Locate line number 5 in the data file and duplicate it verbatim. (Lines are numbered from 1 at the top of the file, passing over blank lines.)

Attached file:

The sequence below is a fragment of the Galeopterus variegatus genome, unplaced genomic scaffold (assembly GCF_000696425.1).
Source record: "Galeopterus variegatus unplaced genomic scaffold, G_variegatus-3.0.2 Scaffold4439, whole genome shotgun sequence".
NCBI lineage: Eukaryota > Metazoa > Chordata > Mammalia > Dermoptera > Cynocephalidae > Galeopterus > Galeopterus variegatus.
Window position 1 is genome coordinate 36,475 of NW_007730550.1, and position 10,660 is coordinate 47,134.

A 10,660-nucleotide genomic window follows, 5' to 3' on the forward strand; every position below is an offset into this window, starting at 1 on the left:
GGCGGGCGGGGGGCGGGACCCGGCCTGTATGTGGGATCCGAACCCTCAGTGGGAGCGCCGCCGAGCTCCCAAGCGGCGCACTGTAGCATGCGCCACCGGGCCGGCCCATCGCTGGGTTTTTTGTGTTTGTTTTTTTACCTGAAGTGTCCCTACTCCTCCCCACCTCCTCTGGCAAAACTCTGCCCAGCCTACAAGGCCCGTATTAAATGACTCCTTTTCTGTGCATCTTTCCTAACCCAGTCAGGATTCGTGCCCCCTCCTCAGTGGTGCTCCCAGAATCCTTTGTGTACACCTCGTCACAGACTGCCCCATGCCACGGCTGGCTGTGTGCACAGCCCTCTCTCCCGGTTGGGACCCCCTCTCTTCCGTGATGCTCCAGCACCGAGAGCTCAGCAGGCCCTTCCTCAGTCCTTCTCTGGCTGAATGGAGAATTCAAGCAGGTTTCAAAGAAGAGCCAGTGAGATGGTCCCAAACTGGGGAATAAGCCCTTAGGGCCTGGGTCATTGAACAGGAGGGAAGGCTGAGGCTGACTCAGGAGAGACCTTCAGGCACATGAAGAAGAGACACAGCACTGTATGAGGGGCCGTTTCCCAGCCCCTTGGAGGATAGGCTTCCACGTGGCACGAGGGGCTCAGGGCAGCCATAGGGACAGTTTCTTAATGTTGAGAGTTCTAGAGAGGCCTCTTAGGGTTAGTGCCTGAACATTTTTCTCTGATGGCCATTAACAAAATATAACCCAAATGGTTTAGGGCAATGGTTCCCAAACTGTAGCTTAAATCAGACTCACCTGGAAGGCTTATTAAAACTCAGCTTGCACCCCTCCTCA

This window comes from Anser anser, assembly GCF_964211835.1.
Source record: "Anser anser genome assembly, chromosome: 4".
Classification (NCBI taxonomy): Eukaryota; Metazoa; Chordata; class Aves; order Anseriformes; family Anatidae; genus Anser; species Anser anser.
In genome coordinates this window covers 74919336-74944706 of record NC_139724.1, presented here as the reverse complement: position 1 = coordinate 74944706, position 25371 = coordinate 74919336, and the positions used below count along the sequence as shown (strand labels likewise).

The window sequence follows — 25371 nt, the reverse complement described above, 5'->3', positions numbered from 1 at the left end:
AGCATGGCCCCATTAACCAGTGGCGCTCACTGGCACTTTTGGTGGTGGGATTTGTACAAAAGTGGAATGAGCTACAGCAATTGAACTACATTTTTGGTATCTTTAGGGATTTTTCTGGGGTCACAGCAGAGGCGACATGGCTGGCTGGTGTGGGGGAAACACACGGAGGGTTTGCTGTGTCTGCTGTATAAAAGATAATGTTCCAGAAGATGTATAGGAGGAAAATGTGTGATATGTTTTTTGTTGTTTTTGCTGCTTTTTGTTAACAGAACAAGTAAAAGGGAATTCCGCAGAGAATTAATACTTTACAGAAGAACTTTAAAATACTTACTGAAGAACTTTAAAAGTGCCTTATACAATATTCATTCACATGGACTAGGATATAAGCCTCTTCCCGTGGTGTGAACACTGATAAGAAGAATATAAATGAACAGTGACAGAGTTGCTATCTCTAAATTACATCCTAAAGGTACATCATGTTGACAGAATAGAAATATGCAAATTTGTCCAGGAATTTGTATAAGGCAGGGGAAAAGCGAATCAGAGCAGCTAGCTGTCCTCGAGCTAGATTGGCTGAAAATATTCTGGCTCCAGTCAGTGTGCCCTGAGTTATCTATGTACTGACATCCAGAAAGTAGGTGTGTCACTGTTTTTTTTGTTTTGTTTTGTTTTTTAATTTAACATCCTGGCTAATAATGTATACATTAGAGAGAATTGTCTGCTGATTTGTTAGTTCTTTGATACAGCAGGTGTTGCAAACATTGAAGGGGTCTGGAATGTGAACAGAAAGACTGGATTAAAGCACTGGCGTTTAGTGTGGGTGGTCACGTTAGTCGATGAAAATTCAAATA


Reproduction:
A 10,660-nucleotide genomic window follows, 5' to 3' on the forward strand; every position below is an offset into this window, starting at 1 on the left: